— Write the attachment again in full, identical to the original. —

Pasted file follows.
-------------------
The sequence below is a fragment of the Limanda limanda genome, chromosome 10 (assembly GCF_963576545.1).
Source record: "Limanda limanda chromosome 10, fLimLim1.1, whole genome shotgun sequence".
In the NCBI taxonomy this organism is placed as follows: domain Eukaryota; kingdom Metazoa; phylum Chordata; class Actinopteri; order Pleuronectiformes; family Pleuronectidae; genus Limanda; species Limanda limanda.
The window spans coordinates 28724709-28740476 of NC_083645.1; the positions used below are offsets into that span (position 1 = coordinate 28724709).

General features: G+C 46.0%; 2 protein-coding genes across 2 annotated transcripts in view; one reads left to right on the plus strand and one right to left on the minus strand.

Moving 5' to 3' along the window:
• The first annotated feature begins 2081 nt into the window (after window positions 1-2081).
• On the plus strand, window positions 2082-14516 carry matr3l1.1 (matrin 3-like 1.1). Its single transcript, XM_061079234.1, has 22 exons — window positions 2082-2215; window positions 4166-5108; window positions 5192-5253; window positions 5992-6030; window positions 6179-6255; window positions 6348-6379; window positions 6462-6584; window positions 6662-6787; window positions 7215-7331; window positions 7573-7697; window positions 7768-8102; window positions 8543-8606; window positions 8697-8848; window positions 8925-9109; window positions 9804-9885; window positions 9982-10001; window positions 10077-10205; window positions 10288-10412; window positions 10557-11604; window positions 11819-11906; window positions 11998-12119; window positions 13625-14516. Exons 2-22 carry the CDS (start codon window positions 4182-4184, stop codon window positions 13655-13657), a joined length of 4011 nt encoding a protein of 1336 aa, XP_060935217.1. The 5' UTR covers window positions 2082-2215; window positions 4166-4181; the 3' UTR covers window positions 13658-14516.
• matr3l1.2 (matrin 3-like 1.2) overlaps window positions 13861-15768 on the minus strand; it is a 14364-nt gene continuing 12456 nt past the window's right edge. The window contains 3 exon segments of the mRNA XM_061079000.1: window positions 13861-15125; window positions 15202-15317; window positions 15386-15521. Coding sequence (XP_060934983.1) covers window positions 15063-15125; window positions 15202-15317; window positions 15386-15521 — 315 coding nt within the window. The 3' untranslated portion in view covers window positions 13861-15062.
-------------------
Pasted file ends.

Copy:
The sequence below is a fragment of the Limanda limanda genome, chromosome 10 (assembly GCF_963576545.1).
Source record: "Limanda limanda chromosome 10, fLimLim1.1, whole genome shotgun sequence".
In the NCBI taxonomy this organism is placed as follows: domain Eukaryota; kingdom Metazoa; phylum Chordata; class Actinopteri; order Pleuronectiformes; family Pleuronectidae; genus Limanda; species Limanda limanda.
The window spans coordinates 28724709-28740476 of NC_083645.1; the positions used below are offsets into that span (position 1 = coordinate 28724709).

General features: G+C 46.0%; 2 protein-coding genes across 2 annotated transcripts in view; one reads left to right on the plus strand and one right to left on the minus strand.

Moving 5' to 3' along the window:
• The first annotated feature begins 2081 nt into the window (after window positions 1-2081).
• On the plus strand, window positions 2082-14516 carry matr3l1.1 (matrin 3-like 1.1). Its single transcript, XM_061079234.1, has 22 exons — window positions 2082-2215; window positions 4166-5108; window positions 5192-5253; window positions 5992-6030; window positions 6179-6255; window positions 6348-6379; window positions 6462-6584; window positions 6662-6787; window positions 7215-7331; window positions 7573-7697; window positions 7768-8102; window positions 8543-8606; window positions 8697-8848; window positions 8925-9109; window positions 9804-9885; window positions 9982-10001; window positions 10077-10205; window positions 10288-10412; window positions 10557-11604; window positions 11819-11906; window positions 11998-12119; window positions 13625-14516. Exons 2-22 carry the CDS (start codon window positions 4182-4184, stop codon window positions 13655-13657), a joined length of 4011 nt encoding a protein of 1336 aa, XP_060935217.1. The 5' UTR covers window positions 2082-2215; window positions 4166-4181; the 3' UTR covers window positions 13658-14516.
• matr3l1.2 (matrin 3-like 1.2) overlaps window positions 13861-15768 on the minus strand; it is a 14364-nt gene continuing 12456 nt past the window's right edge. The window contains 3 exon segments of the mRNA XM_061079000.1: window positions 13861-15125; window positions 15202-15317; window positions 15386-15521. Coding sequence (XP_060934983.1) covers window positions 15063-15125; window positions 15202-15317; window positions 15386-15521 — 315 coding nt within the window. The 3' untranslated portion in view covers window positions 13861-15062.